Sunday, November 23, 2014 • Midnight Edition • "Cyclops was right."

Lovecraft meets Bleach: Death Vigil #1 Review

Written by John Condor on Thursday, July 10 2014 and posted in Reviews

Lovecraft meets Bleach: Death Vigil #1 Review

Image Comics launches a new series features undead vikings, giant Cthulhu monsters, and a raven that turns into a t-rex. No matter what your comic preference, you have to admit that does sound at least a little bit awesome.



Another month, another batch of new #1’s by Image Comics (Are they trying to break a record or something?). This week, in addition to The Spread, we see the launch of writer-artist Stjepan Sejic’s Death Vigil, a horror-fantasy mishmash in which see the titular supernatural guardians do battle with the Primordial Evil, an organization of necromancers and Cthulhu-esque demons hell-bent on escaping the underplane and devouring all life in the universe.

Our story begins with the good-natured but unlucky Samuel Lewis bleeding out in a vague, metropolitan alley on his way home from a Halloween party. Samuel, good Samaritan that he is, stops a mugging while dressed as a police officer (I guess too many people were already going as Captain America?), but gets stabbed in the stomach for his troubles. Samuel bites the dust, but because of his noble sacrifice he is recruited post-mortem into the Death Vigil by the Grim Reaper herself, a surprisingly cheerful woman named Bernadette. Joining the Death Vigil grants you eternal life, colors your hair stark white, and endows you with the ability to summon the dead to aid in the eternal battle against fight the Primordial Evil.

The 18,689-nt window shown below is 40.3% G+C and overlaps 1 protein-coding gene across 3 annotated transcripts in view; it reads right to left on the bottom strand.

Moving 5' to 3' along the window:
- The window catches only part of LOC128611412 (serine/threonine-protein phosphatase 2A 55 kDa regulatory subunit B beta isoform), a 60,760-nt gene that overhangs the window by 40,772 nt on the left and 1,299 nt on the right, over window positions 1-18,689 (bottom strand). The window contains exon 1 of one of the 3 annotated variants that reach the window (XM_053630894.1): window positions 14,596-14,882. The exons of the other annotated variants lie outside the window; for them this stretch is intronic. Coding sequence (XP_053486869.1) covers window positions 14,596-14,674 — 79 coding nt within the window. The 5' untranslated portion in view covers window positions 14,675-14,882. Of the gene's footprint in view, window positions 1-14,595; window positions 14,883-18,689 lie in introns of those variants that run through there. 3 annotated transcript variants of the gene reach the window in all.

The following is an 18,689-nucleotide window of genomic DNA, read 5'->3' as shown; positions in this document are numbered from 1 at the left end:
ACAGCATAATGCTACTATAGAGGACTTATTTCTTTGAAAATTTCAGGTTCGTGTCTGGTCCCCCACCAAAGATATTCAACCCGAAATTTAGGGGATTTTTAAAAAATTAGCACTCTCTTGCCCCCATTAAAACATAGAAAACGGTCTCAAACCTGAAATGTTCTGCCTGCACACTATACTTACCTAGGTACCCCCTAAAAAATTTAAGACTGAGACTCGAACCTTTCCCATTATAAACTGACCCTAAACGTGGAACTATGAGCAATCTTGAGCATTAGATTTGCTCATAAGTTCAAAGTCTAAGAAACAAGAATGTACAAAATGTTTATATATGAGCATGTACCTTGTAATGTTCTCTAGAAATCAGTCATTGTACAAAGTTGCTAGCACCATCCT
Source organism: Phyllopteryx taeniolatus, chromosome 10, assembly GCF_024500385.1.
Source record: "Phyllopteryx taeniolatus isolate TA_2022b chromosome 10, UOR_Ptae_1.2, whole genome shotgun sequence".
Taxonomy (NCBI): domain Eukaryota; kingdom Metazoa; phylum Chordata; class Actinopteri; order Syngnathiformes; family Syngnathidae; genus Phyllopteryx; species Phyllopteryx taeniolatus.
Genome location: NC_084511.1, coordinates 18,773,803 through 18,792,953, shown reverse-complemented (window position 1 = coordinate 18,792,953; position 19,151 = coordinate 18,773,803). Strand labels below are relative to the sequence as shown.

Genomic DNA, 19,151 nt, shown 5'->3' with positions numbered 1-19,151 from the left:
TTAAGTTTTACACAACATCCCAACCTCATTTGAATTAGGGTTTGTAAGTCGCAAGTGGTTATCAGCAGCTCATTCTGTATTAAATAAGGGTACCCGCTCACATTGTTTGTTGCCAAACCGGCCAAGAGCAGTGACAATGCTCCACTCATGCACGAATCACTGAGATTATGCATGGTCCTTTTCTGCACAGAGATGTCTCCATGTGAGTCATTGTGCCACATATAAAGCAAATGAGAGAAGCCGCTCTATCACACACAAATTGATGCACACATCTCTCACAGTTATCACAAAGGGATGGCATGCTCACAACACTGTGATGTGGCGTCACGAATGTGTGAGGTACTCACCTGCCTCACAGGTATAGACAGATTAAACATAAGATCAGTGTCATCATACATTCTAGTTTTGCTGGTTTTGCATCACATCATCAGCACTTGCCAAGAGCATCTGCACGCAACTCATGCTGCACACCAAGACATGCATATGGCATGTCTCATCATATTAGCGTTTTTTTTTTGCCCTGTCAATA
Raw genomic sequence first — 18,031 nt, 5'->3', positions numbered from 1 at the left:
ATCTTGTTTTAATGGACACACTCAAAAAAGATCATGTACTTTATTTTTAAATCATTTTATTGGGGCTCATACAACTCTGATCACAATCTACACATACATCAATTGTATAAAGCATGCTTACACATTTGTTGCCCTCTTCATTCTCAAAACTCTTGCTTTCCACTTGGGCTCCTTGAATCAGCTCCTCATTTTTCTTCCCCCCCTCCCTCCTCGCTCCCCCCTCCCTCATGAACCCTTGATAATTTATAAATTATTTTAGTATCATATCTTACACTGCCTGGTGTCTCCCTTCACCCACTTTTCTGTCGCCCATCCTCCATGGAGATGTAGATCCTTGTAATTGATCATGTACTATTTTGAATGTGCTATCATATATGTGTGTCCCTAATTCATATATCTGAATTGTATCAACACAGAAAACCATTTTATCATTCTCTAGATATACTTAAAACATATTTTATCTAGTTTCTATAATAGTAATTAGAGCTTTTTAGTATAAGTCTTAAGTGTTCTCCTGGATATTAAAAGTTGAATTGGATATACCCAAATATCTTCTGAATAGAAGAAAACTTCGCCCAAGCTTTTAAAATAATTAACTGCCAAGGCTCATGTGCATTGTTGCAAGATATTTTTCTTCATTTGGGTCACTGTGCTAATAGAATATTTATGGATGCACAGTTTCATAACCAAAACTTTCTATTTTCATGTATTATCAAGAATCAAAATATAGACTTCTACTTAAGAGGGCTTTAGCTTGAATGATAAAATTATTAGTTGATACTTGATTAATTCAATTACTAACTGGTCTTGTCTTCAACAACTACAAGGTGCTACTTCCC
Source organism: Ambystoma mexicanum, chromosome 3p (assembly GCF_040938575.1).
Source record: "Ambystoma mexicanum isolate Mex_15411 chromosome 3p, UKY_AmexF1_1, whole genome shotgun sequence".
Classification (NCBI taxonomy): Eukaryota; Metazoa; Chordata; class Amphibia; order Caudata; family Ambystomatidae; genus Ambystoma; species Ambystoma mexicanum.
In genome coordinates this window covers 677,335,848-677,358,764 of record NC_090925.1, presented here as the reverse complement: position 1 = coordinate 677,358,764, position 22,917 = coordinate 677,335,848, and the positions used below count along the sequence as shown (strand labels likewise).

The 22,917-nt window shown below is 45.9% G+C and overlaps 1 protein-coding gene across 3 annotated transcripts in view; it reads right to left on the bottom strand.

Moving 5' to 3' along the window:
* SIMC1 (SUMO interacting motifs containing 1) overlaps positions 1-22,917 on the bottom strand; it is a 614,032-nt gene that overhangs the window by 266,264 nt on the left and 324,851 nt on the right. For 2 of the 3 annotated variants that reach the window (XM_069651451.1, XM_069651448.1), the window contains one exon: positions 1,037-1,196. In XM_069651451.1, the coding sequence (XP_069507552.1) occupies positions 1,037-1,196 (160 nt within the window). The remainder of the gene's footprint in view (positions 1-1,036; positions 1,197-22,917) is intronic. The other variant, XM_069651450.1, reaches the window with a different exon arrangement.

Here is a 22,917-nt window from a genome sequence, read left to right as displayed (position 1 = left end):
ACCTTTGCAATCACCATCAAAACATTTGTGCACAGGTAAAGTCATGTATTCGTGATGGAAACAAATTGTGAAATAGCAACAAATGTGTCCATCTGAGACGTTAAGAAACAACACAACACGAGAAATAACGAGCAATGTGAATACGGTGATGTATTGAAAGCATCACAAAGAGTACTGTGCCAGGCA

As an introductory issue, Death Vigil #1 does everything it needs to. The world of the comic is established nicely, the pacing is brisk, and the final page is a decent cliffhanger that, while not game changing, certainly has me interested in where the story goes from here.

I also appreciated the time spent with the characters this issue. The first fifteen pages or so are devoid of action and developing our three lead characters through dialogue, and it ends up working out very well in the comics favor. Samuel, Bernie, and Clara all have well defined personalities, quirks, and even fears. There are a few cases where Sejic tells us a character’s relationships and motivations where some showing might have been more effective, but it’s nothing too flagrant.

Sejic’s art is competent, even downright impressive at times (especially in facial expressions and character and creature designs), but there are a few hiccups that keep me from calling it great. The occasional extreme close-up of characters face can look rough and imprecise compared the crisp, clean style of the mid and far distance shots. This may be an issue of coloring, which is also good for the most part, but I did find a few instances of runny colors, like when Clara’s red shirt noticeably drifts into a white dinner table. I also found the backgrounds to be a little too bare for my tastes. For the most part, however, the personality and energy of the images outweighs the problems I have. A two-page spread where Samuel drags a long ship full of undead Vikings out of the underworld might be worth the price of the comic all by itself.

Speaking of which, $3.99 for 48 pages of story is a solid deal for Death Vigil #1. If that line of thinking dictates your purchases in any way, I’d give this comic a shot. If not, I’d recommend to those looking for a new series and might be attracted to something that’s one part Buffy, one part Bleach, and one part H.P. Lovecraft.





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About the Author - Connor Lane


John Condor hails from the red hot wastes of Arizona. When he isn't out looking for his next meal, usually in the form of a microwavable mac & cheese bowl or a sandwich he found on the sidewalk, he can be found in his room studying, chatting with his honey across the country, or reviewing comics. He usually sticks to the independent stuff, but occasionally he can be lured into the mainstream to read something that doesn't make him look like a complete hipster.


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